A dating game with interaction, monologues and connection. Nicole Acquah joins in the fun with Kiss Chase:

Kiss Chase at The Bunker is a part-verbatim, part interactive show about intimacy, romance and the everyday relationships between lovers, families and friends. The space is set up to resemble a speed-dating event. You are greeted at the door and handed a sticker with a number and a colour. You must then find the seat with your corresponding number, which also contains a piece of paper for scoring your ‘date.’

As people take their seats opposite complete strangers, there is an excited yet awkward tension in the room. I think there is an incredible magic to be found in the opening moments before the show begins, in the nervous energy permeating the atmosphere when nobody quite knows how the show will unfold, or just how much they are expected to participate in this interactive performance.

The lights dim and we are greeted by Jim and Ruth (Scott Patrick and Rayyah McCaul), the hosts of Kiss Chase, who explain they created the night to create a form of interaction in London, where social interaction can feel so far away. What becomes clear fairly quickly is that certain audience members are actually performers, and the show is structured through a series of games for the audience to play,  intercut with monologues by the ‘undercover’ performers.

There is certainly a nice surprise when it turns out the person you spoke to five minutes ago is actually a performer (Peyvand Sadeghian, for example, has a wonderfully touching monologue and plays it powerfully). However, I wonder if these ‘actor reveals’ defeat the purpose of the show? Kiss Chase seems to want to create fun and authentic moments of connection. And whilst I met some lovely people and had great conversations, these newly formed relationships couldn’t develop for two reasons:

Firstly, the audience quickly grow distracted by trying to figure out who is a performer and who isn’t. This creates a layer of mistrust and also a little predictability (we soon grow to understand that every eight minutes or so, our conversations will be interrupted by a monologue). It seems counterproductive – did we focus on our partners or did we focus on the drama unfolding around us?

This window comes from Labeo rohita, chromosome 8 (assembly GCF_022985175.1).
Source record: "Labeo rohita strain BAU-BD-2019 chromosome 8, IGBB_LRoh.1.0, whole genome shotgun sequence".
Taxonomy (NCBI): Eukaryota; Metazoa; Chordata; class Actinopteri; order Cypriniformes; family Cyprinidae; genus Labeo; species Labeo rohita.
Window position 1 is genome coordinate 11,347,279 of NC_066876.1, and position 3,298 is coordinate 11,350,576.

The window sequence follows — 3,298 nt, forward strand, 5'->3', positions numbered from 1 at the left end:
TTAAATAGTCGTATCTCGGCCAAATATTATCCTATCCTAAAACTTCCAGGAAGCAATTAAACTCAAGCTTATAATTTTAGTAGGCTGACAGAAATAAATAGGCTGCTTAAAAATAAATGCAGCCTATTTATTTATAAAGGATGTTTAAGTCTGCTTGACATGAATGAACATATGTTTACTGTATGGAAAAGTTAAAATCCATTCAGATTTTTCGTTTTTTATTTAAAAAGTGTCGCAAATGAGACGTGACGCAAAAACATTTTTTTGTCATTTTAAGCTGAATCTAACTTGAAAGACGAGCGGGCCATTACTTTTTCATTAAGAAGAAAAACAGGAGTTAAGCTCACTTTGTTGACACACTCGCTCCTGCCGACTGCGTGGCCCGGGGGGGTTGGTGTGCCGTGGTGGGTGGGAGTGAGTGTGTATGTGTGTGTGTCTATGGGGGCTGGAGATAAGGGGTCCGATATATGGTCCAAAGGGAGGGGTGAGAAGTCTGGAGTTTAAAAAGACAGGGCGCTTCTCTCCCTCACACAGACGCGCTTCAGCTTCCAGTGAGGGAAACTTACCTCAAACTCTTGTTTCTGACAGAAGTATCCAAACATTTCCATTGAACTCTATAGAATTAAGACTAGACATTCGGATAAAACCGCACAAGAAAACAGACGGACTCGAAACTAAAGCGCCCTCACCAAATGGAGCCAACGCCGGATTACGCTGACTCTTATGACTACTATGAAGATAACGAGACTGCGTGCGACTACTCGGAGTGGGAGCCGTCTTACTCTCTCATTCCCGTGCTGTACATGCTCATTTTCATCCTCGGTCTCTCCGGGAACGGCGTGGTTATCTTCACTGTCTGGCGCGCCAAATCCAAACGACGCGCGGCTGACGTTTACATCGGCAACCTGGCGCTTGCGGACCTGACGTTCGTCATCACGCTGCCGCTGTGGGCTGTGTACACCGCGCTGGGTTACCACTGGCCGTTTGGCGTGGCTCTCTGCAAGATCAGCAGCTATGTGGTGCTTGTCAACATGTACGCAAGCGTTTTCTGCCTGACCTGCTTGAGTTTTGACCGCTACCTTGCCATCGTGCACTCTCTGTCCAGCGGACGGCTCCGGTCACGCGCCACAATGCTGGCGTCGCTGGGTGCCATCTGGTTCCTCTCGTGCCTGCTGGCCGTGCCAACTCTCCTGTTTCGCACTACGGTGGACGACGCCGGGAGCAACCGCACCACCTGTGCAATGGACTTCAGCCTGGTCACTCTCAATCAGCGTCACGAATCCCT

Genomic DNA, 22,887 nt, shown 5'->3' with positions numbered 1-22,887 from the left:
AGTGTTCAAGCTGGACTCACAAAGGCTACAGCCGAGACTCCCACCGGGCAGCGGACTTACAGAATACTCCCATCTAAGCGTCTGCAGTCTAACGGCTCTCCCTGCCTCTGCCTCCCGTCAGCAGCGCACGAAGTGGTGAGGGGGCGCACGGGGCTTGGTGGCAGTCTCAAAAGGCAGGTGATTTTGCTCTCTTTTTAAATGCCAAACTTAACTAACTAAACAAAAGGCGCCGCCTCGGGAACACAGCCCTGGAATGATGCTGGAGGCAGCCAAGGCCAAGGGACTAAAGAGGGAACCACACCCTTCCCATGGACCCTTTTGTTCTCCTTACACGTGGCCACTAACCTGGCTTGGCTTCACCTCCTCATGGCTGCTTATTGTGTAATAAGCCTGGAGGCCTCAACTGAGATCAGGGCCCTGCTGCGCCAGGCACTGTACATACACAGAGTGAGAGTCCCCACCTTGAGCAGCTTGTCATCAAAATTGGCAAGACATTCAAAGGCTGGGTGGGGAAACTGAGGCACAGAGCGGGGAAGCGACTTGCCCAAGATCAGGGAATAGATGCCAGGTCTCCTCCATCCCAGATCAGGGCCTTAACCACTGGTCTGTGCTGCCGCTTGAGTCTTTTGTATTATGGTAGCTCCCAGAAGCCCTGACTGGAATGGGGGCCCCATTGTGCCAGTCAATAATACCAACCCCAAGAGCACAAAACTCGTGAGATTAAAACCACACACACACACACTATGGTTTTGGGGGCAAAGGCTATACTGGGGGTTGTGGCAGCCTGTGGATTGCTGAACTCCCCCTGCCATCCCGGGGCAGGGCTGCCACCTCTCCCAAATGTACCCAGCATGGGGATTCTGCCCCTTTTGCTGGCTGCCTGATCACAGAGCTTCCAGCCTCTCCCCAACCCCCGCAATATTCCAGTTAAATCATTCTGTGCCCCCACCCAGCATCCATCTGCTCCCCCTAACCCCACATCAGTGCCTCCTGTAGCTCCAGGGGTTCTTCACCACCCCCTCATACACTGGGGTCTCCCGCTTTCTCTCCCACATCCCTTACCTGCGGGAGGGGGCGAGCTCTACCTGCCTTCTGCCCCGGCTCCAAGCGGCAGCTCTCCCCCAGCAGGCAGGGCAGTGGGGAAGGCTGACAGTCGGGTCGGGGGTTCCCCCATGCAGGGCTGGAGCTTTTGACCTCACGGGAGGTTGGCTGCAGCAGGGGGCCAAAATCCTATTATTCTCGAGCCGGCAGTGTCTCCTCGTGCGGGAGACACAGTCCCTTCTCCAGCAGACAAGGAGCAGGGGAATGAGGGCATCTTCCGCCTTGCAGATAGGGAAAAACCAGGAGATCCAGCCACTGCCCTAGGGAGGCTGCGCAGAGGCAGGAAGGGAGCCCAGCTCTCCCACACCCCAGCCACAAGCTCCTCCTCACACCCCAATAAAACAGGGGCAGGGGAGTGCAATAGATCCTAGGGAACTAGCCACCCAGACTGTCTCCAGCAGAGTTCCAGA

Secondly, there isn’t much space to breathe or to interact with one another. Our conversations are practically handed to us (through pre-written questions, for example). For an interactive show, we weren’t allowed to interact very often. Sometimes Jim and Ruth would ask questions and encourage audience response. However, these questions are more or less immediately answered by their planted performers. Allowing these questions to breathe for a longer time might coax a few nervous audience members to participate truthfully.

Kiss Chase has great potential and does work as an enjoyable piece of theatre. Second Circle Theatre Company can make much more use of the connections they foster between audience members, and, much like in the opening moments of the show, allow these connections to unfold organically. In fact, the show will be more effective if it lasts longer.  It’s okay if there are pauses and it’s okay if there is nervous laughter. It’s an interactive show about speed-dating after all – trust your audience!

 

 

★★★☆☆

Kiss Chase runs on Wednesdays and Saturdays until 7 July 2018, one of the Breaking Out plays as part of The Bunker Summer Season. For more information, please visit the venue website.